Laptops and mobile phones are an integral part of daily life – the digital successors to the filing cabinet, the photo album, the CD and LP collection.
But what happens to those digital assets when we die? Since 2006, the percentage of adults using the internet has risen from 35 per cent to 86 per cent. That means an increasing number of people looking to safeguard access to their digital assets and information. Do digital files die with us?
Because of the complexities of the types of information stored online, as yet there is no precise legal definition of what counts as a digital asset. The assets exist in binary form, and come with a right of access or use. However, that right of access often dies with us.
This right does not extend to reading private messages, though in an isolated case a German court did permit a mother such access following her daughter’s death. These digital assets are generally of sentimental, not monetary value.
Planning will save heartache
There is also growing investment in cryptocurrency – which does have monetary value – increasing the need for clarity in legal definitions and access rights on death. The UK Jurisdiction Taskforce has released a statement that crypto-assets are to be treated as property in English law. This has important consequences, as property can be passed on by inheritance through testate or intestate succession.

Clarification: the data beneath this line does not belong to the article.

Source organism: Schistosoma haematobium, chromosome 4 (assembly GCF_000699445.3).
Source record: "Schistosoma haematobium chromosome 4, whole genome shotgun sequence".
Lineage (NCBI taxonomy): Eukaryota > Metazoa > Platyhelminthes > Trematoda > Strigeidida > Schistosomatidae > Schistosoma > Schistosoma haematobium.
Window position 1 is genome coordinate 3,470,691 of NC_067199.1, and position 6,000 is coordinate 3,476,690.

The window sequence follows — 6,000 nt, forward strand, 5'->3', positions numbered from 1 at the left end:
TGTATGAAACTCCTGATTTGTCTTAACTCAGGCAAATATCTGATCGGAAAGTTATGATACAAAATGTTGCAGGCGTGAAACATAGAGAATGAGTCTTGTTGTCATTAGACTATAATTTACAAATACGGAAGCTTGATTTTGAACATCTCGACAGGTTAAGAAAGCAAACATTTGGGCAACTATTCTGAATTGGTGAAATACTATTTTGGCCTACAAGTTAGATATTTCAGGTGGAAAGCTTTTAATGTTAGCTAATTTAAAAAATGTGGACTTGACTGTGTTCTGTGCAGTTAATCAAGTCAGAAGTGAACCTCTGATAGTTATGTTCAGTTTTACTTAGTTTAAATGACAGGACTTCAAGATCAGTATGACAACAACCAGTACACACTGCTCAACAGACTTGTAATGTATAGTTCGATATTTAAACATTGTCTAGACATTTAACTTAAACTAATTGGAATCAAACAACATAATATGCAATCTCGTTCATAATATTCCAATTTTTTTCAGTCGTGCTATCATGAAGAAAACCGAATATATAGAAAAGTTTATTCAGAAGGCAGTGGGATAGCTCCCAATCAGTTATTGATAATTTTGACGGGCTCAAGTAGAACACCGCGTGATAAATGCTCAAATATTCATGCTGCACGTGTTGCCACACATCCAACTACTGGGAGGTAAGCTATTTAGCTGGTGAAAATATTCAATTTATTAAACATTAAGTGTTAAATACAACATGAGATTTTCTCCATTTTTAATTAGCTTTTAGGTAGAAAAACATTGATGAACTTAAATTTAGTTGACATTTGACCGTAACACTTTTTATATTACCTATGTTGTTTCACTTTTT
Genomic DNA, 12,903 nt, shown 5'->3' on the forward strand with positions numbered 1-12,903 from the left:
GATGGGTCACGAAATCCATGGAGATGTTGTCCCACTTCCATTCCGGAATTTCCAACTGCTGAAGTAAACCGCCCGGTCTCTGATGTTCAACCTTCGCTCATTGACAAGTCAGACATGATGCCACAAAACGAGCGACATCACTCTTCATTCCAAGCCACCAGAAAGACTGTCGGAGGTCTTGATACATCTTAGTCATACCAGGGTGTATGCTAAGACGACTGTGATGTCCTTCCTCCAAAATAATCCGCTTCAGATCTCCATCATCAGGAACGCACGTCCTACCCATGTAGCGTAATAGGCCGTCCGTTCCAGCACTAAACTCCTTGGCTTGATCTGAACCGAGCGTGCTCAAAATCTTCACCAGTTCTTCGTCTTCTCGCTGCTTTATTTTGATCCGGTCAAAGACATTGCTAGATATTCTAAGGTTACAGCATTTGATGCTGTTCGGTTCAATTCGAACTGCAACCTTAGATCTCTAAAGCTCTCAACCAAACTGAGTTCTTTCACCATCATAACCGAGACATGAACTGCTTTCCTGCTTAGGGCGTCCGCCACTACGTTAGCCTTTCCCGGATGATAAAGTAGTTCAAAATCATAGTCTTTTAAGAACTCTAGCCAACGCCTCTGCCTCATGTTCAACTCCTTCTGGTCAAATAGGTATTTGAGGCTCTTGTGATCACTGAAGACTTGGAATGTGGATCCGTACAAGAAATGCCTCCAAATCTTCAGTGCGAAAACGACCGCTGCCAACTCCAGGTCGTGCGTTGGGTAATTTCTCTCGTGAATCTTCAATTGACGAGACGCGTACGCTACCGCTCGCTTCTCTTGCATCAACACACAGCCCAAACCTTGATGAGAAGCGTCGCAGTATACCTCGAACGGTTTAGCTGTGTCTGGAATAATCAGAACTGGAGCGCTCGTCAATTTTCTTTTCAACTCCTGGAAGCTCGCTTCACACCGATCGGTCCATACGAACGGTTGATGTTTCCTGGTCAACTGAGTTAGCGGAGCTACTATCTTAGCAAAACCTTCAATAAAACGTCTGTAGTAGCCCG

On the other hand, assets that are not owned cannot be legally passed on. A good example of this is an iTunes account, where that extensive music collection comprises only a licence to use this media during your lifetime.
Planning for post-death access and management of digital assets, whether of monetary or sentimental value, will save heartache for those left behind. When granting a power of attorney, consideration should be given to providing your attorney with powers to enable them to access and manage your digital information and assets. A digital will can be drawn up in conjunction with a standard will, or as a separate document, appointing an executor to deal with digital possessions on death.
Compiling an inventory of digital assets, checking the policies of various internet service providers, and preparing a list of online accounts and email addresses will give your attorney or digital executor a vital source of information.
A will is a “living document” that should be regularly reviewed. This is especially true in relation to our digital estate.
- Gillian Campbell, partner at Shepherd and Wedderburn